Trump’s Role in Crude Oil Price Movement
Arslan Butt • 1 min read
Has US President Trump unwittingly played a bigger role in supporting crude oil prices in global markets? Considering that crude oil output from Iran and Venezuela, which are under US sanctions and off the international markets, are higher than the supply cuts enforced by OPEC, this just might be the case.
Trump’s sanctions on the two countries’ oil exports have had a far greater role in denting oil supply worldwide than the production cuts that OPEC has enforced since the beginning of this year. In December 2018, OPEC+ agreed to cut crude oil supply by 1.2 million bpd from January till June 2019.
However, oil supply has actually declined by 2.5 million bpd as Saudi Arabia has voluntarily cut down its supply of crude oil over the US sanctions on Iran and Venezuela. On the one hand, Trump has repeatedly called out OPEC on trying to manipulate crude prices higher, but OPEC members blame Trump right back for the higher fuel costs.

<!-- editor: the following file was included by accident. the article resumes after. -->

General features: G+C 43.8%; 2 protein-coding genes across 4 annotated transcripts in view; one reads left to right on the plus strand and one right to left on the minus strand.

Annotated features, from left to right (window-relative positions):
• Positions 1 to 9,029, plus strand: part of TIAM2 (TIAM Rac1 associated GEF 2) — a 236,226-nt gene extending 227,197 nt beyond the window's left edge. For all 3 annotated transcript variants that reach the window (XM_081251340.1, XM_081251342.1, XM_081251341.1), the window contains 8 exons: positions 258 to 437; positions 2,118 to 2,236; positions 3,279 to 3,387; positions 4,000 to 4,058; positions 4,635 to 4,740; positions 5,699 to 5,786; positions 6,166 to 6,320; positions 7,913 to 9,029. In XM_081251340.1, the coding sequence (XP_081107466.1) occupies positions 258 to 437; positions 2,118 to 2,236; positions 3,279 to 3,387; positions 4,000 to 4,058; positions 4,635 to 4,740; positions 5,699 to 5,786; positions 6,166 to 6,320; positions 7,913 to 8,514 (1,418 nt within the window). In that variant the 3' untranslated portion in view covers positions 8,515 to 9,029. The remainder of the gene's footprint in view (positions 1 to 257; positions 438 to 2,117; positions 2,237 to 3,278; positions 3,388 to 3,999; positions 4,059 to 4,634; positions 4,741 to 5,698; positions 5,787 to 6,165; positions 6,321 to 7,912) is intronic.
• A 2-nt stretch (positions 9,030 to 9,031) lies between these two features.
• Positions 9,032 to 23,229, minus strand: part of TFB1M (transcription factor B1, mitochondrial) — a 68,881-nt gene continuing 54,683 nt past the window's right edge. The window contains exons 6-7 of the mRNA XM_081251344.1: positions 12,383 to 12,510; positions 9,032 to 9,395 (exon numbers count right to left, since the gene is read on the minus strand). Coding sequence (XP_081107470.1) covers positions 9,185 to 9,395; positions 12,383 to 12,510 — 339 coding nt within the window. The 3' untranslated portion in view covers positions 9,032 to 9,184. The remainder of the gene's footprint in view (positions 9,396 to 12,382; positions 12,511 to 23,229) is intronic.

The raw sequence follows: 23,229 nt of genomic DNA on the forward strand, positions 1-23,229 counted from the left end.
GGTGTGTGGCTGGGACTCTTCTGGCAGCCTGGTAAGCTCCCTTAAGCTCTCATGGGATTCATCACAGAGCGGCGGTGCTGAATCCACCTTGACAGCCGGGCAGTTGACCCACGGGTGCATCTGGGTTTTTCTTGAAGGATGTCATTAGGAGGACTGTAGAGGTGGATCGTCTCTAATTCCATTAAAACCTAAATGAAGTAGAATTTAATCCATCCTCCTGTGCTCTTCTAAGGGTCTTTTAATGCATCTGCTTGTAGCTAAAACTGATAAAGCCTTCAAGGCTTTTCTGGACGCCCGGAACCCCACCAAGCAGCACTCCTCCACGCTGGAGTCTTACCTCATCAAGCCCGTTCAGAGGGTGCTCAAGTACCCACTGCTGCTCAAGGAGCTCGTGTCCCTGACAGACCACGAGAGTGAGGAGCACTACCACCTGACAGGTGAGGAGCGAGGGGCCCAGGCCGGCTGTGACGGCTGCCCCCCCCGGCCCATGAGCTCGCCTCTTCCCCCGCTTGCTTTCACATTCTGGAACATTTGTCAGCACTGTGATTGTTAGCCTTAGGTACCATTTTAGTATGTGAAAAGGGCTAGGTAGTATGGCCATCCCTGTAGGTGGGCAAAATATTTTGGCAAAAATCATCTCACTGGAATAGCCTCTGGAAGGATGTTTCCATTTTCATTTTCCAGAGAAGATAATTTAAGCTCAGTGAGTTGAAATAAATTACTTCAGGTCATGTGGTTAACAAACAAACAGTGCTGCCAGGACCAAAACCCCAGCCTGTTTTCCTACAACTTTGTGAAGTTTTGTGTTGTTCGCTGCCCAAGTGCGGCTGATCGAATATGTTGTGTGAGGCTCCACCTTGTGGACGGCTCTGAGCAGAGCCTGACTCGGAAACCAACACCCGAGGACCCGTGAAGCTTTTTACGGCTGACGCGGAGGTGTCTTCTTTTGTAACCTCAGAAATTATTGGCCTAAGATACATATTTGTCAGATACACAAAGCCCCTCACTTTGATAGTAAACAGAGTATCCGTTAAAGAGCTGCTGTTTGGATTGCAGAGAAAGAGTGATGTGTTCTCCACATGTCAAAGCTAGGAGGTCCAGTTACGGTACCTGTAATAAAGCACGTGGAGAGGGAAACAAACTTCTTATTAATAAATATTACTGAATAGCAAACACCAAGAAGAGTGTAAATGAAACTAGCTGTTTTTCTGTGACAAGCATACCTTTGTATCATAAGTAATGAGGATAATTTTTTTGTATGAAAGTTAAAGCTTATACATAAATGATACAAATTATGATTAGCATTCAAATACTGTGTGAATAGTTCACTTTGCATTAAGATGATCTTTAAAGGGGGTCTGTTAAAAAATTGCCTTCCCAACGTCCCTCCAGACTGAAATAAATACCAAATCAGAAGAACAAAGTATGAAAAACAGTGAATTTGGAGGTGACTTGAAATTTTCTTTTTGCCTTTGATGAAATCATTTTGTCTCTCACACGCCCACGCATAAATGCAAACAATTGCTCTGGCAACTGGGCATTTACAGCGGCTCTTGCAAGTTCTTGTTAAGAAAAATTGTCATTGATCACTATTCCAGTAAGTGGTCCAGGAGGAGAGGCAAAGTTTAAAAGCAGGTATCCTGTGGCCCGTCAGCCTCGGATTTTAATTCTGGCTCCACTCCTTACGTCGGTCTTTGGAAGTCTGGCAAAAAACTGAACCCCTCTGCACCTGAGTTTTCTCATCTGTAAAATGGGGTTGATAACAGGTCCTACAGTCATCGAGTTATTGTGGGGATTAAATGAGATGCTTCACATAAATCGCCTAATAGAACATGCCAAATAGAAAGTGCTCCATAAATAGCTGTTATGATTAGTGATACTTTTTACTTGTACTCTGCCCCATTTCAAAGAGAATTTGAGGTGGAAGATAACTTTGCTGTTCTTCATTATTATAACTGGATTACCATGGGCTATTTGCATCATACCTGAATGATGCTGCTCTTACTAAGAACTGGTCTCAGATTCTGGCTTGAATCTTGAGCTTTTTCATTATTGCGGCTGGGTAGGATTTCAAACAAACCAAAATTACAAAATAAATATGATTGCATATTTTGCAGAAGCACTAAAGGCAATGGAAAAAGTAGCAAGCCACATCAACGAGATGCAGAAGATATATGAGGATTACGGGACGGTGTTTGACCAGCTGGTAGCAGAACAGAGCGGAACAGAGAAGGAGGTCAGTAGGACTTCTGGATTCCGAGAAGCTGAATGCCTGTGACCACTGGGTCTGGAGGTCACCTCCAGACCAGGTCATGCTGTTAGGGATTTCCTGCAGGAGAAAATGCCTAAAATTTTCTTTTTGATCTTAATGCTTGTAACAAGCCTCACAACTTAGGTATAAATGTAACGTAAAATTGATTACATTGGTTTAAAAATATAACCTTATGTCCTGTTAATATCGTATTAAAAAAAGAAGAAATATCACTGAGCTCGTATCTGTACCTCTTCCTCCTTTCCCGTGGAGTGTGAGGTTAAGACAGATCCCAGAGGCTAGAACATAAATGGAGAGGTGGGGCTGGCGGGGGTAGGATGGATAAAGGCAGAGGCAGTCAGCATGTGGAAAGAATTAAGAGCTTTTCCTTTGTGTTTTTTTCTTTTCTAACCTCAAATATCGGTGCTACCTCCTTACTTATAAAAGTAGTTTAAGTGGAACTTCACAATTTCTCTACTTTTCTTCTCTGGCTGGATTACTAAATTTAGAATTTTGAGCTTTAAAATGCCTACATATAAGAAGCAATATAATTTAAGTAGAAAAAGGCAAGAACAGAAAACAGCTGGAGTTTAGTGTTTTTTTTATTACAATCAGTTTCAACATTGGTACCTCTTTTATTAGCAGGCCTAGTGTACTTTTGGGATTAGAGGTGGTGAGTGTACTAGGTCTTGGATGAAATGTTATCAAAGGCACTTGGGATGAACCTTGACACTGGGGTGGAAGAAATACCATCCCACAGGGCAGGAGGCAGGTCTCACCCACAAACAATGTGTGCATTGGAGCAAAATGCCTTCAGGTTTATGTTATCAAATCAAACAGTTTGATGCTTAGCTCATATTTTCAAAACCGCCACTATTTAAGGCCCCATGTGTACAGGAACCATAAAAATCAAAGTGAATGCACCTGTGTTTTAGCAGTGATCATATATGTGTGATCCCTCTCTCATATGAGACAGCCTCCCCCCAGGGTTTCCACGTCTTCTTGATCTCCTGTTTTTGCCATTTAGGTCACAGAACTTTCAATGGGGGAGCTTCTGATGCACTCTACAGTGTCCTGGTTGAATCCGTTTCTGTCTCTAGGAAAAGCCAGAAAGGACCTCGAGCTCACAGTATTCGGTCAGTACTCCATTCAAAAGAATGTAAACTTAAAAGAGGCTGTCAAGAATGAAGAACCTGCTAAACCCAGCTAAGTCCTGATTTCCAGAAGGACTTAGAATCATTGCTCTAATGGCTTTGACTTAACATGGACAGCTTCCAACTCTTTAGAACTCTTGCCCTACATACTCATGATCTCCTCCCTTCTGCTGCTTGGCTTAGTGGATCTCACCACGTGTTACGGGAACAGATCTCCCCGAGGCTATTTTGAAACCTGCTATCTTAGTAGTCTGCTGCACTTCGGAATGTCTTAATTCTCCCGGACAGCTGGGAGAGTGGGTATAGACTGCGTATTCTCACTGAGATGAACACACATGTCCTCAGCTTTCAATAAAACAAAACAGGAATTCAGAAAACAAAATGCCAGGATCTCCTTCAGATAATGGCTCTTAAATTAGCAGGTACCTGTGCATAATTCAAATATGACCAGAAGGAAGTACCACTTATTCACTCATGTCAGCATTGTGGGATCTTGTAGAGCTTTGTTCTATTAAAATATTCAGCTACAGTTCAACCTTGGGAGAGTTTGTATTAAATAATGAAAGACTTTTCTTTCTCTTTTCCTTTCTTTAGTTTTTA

Crude oil output from Iran, Libya and Venezuela contributed 1.37 million bpd of supply by May 2019, which is higher than the OPEC supply cut amount of 1.2 million bpd. In addition, escalating tensions between US and Iran have also helped drive crude prices higher in recent days, despite a weaker demand for oil globally.